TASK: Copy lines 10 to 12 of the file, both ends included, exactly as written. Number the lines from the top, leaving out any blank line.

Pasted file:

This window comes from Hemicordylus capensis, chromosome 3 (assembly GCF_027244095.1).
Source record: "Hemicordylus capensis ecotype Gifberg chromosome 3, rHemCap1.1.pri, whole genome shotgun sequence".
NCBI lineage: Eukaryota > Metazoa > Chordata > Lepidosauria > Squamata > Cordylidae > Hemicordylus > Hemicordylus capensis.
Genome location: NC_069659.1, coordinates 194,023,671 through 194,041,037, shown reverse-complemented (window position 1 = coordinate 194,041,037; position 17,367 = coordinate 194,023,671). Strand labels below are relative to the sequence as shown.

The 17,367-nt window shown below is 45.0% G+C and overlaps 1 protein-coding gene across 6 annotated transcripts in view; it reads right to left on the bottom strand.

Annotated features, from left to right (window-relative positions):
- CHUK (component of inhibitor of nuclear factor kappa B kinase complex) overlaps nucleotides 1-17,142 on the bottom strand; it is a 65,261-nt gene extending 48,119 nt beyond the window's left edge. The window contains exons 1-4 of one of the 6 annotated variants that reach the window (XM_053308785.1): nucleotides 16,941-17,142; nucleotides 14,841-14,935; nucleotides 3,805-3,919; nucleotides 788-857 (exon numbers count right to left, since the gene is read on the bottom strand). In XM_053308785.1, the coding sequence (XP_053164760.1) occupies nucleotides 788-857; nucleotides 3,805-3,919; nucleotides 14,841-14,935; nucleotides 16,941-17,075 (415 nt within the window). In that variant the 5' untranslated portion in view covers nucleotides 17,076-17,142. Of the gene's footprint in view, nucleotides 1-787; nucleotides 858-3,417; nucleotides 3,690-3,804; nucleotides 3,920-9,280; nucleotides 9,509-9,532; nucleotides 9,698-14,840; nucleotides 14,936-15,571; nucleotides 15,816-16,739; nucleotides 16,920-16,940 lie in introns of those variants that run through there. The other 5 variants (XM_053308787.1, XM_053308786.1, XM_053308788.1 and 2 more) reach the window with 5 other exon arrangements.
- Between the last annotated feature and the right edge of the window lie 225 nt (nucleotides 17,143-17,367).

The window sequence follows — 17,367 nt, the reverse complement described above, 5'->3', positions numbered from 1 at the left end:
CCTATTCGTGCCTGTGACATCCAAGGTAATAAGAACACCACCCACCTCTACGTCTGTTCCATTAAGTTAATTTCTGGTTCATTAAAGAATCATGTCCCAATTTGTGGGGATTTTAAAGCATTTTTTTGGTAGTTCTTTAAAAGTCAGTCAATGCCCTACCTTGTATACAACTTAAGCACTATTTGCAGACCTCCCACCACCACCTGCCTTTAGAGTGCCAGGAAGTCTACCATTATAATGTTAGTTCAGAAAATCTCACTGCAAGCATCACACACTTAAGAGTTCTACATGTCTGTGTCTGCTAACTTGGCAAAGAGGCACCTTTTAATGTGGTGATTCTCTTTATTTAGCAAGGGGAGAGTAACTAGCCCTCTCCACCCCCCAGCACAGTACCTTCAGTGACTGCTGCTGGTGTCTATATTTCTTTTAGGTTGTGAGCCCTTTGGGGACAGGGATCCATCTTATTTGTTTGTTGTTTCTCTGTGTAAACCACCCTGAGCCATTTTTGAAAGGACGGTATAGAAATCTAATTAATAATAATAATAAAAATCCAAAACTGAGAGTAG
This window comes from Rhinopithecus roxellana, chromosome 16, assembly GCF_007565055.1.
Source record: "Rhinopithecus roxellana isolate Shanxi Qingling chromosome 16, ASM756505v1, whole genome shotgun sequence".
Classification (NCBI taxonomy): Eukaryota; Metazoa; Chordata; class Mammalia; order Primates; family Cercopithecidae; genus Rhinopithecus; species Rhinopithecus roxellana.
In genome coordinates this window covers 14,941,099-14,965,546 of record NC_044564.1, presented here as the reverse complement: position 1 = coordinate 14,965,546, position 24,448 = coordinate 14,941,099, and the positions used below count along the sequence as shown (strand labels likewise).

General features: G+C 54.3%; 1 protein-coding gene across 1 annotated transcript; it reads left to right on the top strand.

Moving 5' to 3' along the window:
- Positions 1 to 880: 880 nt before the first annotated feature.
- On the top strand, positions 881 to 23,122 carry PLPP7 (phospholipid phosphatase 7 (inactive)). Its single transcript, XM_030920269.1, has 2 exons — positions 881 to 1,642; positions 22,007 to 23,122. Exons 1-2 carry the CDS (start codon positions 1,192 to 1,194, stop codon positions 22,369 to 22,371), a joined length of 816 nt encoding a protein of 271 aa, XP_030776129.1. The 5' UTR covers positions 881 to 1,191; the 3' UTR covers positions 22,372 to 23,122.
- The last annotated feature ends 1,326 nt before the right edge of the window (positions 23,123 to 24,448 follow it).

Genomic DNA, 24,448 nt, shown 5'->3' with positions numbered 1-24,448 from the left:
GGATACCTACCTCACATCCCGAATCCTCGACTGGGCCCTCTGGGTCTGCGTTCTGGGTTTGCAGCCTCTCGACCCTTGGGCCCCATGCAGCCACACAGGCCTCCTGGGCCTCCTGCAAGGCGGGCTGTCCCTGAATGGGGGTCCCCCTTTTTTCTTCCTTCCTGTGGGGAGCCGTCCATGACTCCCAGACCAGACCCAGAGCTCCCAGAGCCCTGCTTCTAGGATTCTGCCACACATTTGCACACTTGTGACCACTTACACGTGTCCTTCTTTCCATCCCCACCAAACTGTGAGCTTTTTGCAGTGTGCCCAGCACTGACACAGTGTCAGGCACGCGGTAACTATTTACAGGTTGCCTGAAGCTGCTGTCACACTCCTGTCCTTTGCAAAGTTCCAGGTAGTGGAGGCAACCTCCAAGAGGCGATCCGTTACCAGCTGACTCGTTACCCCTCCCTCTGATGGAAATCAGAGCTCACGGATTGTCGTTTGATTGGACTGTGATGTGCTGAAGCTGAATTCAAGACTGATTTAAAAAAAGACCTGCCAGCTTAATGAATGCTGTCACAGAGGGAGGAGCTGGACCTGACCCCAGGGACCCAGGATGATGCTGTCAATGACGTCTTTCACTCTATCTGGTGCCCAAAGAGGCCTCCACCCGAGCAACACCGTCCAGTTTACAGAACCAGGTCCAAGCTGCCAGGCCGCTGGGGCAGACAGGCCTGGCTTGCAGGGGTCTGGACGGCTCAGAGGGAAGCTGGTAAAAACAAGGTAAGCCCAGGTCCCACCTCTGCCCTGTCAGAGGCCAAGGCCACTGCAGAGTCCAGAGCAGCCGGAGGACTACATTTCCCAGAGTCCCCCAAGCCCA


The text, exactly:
CCTATTCGTGCCTGTGACATCCAAGGTAATAAGAACACCACCCACCTCTACGTCTGTTCCATTAAGTTAATTTCTGGTTCATTAAAGAATCATGTCCCAATTTGTGGGGATTTTAAAGCATTTTTTTGGTAGTTCTTTAAAAGTCAGTCAATGCCCTACCTTGTATACAACTTAAGCACTATTTGCAGACCTCCCACCACCACCTGCCTTTAGAGTGCCAGGAAGTCTACCATTATAATGTTAGTTCAGAAAATCTCACTGCAAGCATCACACACTTAAGAGTTCTACATGTCTGTGTCTGCTAACTTGGCAAAGAGGCACCTTTTAATGTGGTGATTCTCTTTATTTAGCAAGGGGAGAGTAACTAGCCCTCTCCACCCCCCAGCACAGTACCTTCAGTGACTGCTGCTGGTGTCTATATTTCTTTTAGGTTGTGAGCCCTTTGGGGACAGGGATCCATCTTATTTGTTTGTTGTTTCTCTGTGTAAACCACCCTGAGCCATTTTTGAAAGGACGGTATAGAAATCTAATTAATAATAATAATAAAAATCCAAAACTGAGAGTAG
This window comes from Rhinopithecus roxellana, chromosome 16, assembly GCF_007565055.1.
Source record: "Rhinopithecus roxellana isolate Shanxi Qingling chromosome 16, ASM756505v1, whole genome shotgun sequence".